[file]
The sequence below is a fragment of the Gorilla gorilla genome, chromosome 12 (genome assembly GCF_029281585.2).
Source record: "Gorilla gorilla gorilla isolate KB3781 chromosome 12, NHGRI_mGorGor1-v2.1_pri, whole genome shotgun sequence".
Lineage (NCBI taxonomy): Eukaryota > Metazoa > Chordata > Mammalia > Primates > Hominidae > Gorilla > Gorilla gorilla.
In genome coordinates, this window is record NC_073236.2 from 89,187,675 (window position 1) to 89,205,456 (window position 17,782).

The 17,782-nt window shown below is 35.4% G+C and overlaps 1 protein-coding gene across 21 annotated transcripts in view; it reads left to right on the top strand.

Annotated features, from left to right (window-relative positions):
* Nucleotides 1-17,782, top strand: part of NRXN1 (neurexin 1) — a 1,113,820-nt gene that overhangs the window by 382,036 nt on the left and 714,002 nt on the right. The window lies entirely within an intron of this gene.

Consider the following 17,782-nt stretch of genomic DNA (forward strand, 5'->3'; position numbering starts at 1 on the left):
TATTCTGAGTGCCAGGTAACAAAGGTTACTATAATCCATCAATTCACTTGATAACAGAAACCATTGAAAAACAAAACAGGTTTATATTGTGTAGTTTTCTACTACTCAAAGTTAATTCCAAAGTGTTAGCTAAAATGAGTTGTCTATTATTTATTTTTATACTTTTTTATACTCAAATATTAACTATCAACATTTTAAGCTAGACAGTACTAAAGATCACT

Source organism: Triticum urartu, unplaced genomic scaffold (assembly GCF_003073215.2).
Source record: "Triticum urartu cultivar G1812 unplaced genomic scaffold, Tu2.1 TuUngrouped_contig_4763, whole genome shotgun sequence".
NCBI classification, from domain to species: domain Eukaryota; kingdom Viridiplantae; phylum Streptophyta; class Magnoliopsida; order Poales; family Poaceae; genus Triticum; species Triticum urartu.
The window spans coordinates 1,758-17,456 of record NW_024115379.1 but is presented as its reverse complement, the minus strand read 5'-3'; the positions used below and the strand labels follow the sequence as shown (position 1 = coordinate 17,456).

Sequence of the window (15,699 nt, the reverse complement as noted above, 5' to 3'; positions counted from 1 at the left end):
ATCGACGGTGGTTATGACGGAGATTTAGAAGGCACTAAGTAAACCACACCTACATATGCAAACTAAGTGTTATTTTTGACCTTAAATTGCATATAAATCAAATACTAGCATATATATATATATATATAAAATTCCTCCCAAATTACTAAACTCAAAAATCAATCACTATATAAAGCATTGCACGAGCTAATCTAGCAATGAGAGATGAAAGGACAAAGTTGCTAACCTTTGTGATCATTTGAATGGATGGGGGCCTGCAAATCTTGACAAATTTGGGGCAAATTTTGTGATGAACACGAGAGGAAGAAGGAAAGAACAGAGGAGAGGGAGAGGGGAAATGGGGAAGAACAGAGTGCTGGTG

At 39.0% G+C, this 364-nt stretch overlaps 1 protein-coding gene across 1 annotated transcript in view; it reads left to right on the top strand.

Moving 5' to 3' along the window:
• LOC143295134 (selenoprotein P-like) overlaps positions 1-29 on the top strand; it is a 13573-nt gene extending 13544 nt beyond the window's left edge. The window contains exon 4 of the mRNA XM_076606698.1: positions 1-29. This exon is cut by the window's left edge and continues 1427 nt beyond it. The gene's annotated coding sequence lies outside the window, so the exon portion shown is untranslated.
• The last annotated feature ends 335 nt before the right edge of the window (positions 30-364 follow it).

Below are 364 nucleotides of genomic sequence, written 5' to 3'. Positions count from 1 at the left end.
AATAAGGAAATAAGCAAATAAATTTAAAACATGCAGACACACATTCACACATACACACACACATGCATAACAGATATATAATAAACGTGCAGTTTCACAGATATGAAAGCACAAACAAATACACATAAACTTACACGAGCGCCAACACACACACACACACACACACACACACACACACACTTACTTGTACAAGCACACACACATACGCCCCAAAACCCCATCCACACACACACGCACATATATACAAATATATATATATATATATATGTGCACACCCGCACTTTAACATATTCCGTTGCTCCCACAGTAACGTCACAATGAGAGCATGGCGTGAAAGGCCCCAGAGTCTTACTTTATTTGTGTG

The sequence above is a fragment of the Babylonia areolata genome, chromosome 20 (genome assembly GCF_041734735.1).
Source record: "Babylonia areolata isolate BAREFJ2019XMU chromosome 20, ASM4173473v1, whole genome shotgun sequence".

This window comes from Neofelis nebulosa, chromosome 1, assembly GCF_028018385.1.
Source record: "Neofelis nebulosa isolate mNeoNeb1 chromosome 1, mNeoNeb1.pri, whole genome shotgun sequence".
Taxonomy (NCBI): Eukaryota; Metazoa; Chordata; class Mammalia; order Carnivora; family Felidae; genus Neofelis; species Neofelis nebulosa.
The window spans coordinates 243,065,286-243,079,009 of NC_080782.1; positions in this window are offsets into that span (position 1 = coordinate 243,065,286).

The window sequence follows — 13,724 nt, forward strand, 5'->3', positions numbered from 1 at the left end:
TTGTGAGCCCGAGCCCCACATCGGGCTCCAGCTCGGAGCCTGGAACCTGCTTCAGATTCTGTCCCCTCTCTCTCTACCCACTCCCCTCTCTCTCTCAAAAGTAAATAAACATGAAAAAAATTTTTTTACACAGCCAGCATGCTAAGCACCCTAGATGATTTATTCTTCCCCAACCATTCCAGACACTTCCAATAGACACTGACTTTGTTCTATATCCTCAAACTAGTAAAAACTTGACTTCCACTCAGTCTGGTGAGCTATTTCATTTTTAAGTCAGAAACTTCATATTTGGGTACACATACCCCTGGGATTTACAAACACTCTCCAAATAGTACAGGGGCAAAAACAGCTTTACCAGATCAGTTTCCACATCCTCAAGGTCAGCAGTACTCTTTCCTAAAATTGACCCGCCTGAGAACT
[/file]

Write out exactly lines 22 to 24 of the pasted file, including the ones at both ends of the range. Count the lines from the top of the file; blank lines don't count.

The sequence above is a fragment of the Babylonia areolata genome, chromosome 20 (genome assembly GCF_041734735.1).
Source record: "Babylonia areolata isolate BAREFJ2019XMU chromosome 20, ASM4173473v1, whole genome shotgun sequence".

This window comes from Neofelis nebulosa, chromosome 1, assembly GCF_028018385.1.